EU prepares to send petrol cars to the scrap heap

The legislation could ban the sales of new petrol-driven cars in he EU from 2035

The European Commission wants to end the sale of new petrol and diesel cars by 2035, under a massive plan to fight climate change unveiled Wednesday.

According to one of a dozen draft laws revealed in Brussels, emissions from motor vehicles must fall by 55 percent by 2030 and drop to zero by 2035.

“As a result, all new cars registered as of 2035 will be zero emission,” the statement announcing the plan said.

This would in practice mean that all cars and light vans sold from that date will be battery-powered electric cars, which currently represent less than a tenth of new registrations in the EU.

The move is sure to be fiercely opposed by some in the industry lobby as it makes its way through an intense negotiating and drafting process and scrutiny in the European parliament.

The European Automobile Manufacturer’s Association (ACEA) said it supported efforts to make the EU carbon neutral by 2050, as envisaged by draft climate laws.

“However, banning a single technology is not a rational way forward at this stage,” it added, referring to plans to reduce road traffic emissions to zero by 2035.

Pressure group Transport and Environment welcomed the plan as a “turning point” for green motoring.

But executive director William Todts warned: “The problem is carmakers will only have to start selling those cleaner cars in 2030.

“Our planet cannot afford another nine years of big talk but little action from the auto industry.”

And there is caution among member states like France, Germany, Spain and Italy which have a large sectors manufacturing traditional combustion engine vehicles and hybrids that support hundreds of thousands of jobs.

Politicians fear that motorists will see fuel prices rising as a result of carbon levies and as they are pushed to sell their gas-guzzlers and buy new electric cars.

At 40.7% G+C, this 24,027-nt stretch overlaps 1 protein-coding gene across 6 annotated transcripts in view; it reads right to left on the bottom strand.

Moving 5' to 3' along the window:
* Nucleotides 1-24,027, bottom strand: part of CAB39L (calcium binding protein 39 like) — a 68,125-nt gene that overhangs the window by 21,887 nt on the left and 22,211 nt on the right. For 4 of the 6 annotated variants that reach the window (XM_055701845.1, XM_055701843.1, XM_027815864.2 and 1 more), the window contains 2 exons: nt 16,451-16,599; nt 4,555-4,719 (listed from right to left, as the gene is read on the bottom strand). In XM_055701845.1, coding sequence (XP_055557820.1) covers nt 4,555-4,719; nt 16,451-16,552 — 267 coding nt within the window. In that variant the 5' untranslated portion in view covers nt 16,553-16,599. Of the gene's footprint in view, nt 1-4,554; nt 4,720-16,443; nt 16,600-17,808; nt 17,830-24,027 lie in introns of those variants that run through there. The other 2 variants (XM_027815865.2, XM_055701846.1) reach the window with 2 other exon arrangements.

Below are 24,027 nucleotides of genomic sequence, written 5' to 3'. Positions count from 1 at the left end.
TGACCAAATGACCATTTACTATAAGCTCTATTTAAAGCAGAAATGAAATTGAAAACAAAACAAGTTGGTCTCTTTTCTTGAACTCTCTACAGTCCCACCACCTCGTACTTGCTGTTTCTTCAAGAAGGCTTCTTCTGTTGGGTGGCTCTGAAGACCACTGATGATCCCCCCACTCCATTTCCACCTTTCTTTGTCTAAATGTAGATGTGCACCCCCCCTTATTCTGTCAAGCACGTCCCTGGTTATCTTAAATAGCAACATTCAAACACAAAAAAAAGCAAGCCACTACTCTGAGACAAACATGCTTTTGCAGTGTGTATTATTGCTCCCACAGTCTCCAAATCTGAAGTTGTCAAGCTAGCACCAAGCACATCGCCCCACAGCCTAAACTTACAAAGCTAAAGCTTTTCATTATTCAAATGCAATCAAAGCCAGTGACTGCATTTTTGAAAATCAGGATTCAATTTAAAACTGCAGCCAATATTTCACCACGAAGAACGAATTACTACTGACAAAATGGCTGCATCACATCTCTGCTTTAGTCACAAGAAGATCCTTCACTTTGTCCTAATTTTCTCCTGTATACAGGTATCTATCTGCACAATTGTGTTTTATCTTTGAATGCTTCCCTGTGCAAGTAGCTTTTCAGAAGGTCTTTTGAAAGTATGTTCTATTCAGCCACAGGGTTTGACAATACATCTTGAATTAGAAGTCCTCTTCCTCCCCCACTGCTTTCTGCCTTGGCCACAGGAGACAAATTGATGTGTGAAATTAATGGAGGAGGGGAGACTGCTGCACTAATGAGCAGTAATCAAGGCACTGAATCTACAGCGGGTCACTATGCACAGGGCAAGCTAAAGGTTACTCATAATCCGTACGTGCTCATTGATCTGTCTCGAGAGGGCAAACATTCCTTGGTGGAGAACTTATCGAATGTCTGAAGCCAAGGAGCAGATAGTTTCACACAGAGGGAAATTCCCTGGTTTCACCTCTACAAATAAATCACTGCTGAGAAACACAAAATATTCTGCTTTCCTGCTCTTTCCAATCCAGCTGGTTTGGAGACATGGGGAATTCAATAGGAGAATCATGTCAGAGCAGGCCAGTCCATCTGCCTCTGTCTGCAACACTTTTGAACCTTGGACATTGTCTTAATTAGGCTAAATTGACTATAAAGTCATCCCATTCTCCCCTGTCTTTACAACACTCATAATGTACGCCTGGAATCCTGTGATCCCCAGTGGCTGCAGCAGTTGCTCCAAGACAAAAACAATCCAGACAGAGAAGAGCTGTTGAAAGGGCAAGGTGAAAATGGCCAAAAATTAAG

The recent “yellow vest” protests in France demonstrated the kind of populist fury that environmental controls on motoring can provoke.

But European Commission president Ursula von der Leyen insisted the transition was vital if Europe is to meet emissions reduction targets and that the public was rallying behind it.

“About a dozen of the large automotive companies both in Germany and elsewhere in Europe have announced that they are going to switch their fleet to exclusively emission-free vehicles,” she noted.

“We see that people want these developments, there’s been a huge increase in the number signing up for electric vehicles,” she said, noting that the US market has tripled over the past year.

Oliver Zipse, president of the ACEA lobby group and chief executive of BMW, stressed that the plan would “only be successful with mandatory targets for the ramp-up of charging and refuelling infrastructure in all member states.

“This will be essential to charge the millions of electric vehicles that European automakers will be bringing to market in the coming years,” he said.

Economic fallout

Motorised road transport is Europeans’ most common way of getting about, but it represents 15 percent of the bloc’s greenhouse gas emissions, and Brussels aims to be carbon-neutral by 2050.

Economic fallout from the coronavirus pandemic has hit the road vehicle market hard, but electric cars have been an exception, with growth accelerating.

Battery-powered cars represented eight percent of new registrations in western Europe in the first five months of this year, with 356,000 new vehicles, more than in all of 2019.

The impending new regulations will increase this trend, as they will not only spell doom for classic petrol and diesel motors but effectively force out hybrid and hybrid-rechargeable models.

These had once been seen as a transitional technology, a key product for an industry that boasts of employing 14.6 million workers in Europe.


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